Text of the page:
There are a few things almost every Pittsburgher has: An unwavering preference for Heinz Ketchup (is there really any other kind?); A Terrible Towel—somewhere; and a Kaufmann’s story.
Longtime journalist Marylynne Pitz, who grew up in Indianapolis, remembers visiting her cousins in Midland, Beaver County. Her aunts would take her downtown to “buy me something for back to school.” She proudly started third grade in a Kaufmann’s Villager suit and red top.
Since 2016, Pitz, Jayson Avenue, has immersed herself in the history of our downtown icon, and the family that started it all. Kaufmann’s: The Family That Built Pittsburgh’s Famed Department Store, co-written with Laura Malt Schneiderman, is the result and a colorful narrative of a multi-generational, very American success story.
The book opens with the Kaufmann brothers’ emigration from Germany to western Pennsylvania after the Civil War. Jacob, the first to arrive, started as an itinerant peddler. Within 20 years, the store that bore their name took up an entire downtown block at Fifth and Smithfield.
The first generation of Kaufmanns brought several innovations to Pittsburgh retail, Pitz said.
“It used to be that if you went into a store to buy something, it wasn’t out on the rack. You’d have to ask to see it.” Then, she added, the clerk would name the price, based on how much they thought the customer would pay. Haggling ensued.
Kaufmann’s brought price tags to Pittsburgh. “When we advertise a price, we charge no more,” their ads announced.
Perhaps the stars of the saga are Jacob’s nephew Edgar and his wife and first cousin Liliane (nee Lillian).
“Edgar was groomed to be a retailer. And he was a risk taker,” Pitz noted. His marriage to Liliane solidified their hold on the company, much to the other cousins’ frustration. But they steered Kaufmann’s into its mid-century golden age. Edgar oversaw a massive expansion of merchandise: by the late ’20s, Kaufmann’s sold everything from furs (including ocelot, squirrel, and Japanese weasel) to linoleum flooring and installation. The store was transformed into an Art Deco showplace, with marble columns and ornamented metal elevator doors.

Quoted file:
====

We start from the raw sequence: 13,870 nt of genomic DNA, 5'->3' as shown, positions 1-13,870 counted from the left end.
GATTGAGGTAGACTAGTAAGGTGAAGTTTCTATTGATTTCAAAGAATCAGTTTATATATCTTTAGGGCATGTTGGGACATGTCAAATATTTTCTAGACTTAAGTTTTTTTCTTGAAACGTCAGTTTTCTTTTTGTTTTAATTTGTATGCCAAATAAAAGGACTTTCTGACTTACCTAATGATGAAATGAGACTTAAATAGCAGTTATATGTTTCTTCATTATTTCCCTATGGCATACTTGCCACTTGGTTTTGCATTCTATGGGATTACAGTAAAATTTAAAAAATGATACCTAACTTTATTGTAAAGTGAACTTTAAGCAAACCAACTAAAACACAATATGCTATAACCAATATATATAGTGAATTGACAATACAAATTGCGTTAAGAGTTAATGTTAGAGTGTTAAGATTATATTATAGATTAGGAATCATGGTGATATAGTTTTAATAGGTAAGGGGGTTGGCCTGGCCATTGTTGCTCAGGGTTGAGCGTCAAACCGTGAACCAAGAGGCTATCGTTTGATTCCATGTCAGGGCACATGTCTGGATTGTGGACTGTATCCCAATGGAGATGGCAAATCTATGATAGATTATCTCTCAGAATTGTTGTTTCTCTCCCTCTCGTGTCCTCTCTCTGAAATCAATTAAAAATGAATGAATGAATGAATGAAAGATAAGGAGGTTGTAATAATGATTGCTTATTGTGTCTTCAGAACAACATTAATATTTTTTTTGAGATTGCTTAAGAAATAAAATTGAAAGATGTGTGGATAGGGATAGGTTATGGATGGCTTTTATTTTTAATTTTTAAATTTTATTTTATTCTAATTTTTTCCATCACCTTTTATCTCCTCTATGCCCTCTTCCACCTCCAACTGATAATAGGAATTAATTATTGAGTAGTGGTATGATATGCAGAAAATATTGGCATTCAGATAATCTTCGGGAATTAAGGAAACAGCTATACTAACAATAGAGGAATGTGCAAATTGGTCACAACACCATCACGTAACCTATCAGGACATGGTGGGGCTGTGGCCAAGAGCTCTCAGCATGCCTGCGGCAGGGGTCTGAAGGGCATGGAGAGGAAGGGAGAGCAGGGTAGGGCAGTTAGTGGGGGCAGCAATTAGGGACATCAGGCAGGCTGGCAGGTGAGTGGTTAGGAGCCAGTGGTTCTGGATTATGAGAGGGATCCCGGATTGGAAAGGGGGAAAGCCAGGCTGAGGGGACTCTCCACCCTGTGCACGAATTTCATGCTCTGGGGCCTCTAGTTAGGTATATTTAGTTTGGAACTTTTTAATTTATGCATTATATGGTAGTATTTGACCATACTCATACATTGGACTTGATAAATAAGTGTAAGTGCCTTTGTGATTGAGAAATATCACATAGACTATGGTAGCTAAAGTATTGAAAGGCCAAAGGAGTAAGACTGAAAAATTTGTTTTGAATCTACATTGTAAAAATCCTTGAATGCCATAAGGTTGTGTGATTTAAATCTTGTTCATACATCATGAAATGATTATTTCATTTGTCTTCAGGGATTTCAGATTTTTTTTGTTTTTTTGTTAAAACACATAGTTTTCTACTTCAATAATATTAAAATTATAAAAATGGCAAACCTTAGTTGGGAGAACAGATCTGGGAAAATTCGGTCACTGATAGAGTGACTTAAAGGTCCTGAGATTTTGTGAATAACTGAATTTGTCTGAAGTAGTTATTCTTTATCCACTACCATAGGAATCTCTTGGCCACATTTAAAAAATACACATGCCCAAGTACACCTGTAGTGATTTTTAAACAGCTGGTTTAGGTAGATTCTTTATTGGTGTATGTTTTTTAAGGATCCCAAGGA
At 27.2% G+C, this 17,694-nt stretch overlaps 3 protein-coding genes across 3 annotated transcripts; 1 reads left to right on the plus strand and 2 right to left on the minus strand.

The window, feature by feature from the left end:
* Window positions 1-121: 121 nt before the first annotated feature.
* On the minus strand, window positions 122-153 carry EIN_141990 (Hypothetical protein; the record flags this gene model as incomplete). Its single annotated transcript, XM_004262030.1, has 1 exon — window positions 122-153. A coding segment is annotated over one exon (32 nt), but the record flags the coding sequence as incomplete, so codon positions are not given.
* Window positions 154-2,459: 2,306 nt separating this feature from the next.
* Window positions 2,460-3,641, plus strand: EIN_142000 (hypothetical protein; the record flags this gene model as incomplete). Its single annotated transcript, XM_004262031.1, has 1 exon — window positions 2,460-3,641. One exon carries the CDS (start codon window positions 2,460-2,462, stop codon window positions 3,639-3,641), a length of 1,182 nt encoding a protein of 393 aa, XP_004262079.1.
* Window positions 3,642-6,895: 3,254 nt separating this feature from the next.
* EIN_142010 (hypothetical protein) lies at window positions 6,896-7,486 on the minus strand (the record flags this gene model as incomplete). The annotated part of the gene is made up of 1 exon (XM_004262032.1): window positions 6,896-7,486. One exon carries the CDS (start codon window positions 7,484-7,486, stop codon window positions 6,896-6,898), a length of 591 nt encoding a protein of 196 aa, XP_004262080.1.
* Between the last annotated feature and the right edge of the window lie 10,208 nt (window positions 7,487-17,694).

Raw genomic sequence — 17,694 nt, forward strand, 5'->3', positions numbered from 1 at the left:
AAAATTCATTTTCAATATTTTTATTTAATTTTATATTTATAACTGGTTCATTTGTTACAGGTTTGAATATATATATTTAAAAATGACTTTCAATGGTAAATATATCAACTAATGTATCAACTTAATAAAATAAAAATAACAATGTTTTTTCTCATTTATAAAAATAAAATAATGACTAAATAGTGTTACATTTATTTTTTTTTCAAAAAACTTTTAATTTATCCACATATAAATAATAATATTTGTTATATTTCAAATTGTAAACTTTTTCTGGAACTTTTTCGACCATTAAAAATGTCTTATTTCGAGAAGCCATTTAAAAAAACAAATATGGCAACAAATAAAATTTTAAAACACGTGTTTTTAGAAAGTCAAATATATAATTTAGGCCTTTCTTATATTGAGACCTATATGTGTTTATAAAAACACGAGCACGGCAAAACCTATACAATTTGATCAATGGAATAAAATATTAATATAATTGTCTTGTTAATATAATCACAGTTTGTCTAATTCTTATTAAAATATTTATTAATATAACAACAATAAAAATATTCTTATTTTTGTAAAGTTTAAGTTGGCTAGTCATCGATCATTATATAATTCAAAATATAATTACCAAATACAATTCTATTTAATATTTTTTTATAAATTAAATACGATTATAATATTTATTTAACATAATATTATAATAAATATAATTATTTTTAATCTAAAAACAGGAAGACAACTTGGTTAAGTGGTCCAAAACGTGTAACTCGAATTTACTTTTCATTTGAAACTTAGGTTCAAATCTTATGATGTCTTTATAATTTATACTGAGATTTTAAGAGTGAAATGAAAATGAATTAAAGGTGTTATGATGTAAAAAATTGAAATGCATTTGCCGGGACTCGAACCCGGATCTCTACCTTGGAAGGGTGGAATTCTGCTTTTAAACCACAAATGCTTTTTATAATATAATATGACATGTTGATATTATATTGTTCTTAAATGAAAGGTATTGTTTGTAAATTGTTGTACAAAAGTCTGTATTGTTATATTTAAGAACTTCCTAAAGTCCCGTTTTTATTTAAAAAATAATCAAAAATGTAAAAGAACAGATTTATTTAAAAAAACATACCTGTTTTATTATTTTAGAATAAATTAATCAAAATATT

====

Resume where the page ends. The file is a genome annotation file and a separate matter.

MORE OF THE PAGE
Around 1933, Liliane, named “Pittsburgh’s smartest dressed woman” by the Pittsburgh Press, created Vendome, an exclusive boutique on the 11th floor, stocked with couture fashion, antiques and decidedly non-costume jewelry. As she wrote in a letter to her son, Edgar Jr., she delighted in her work as a buyer and manager for Vendome.
“You can tell by reading this letter that she’s found her niche,” Pitz noted. “She has a purpose in life. I found her development as a person fascinating.”
Though their success brought great wealth to the Kaufmanns, the authors emphasize the family’s generosity to their community. They supported many Jewish institutions, including Montefiore Hospital, where Liliane served as the first woman board president. As a civic leader, Edgar helped raise more than $1 million to aid the unemployed during the Depression and headed a commission to redevelop the Point after World War II.
However, the family’s greatest legacy is Fallingwater in Fayette County, the couple’s weekend home, designed by Frank Lloyd Wright. Now managed by the Western Pennsylvania Conservancy, the house is a National Historic Landmark and UNESCO World Heritage site.
The book details Kaufmann’s expansion into the suburbs, including the opening of the South Hills freestanding location (now The Galleria) in 1965, its move to South Hills Village more than 20 years later, and the demise of its crown jewel. The downtown location, by then Macy’s, closed in 2015. The iconic clock remains.
Producing Kaufmann’s was “a lot of work,” Pitz said, “but I’m glad we did it.” She credited Schneiderman, her co-author, with having “the project manager gene,” which helped keep them on course.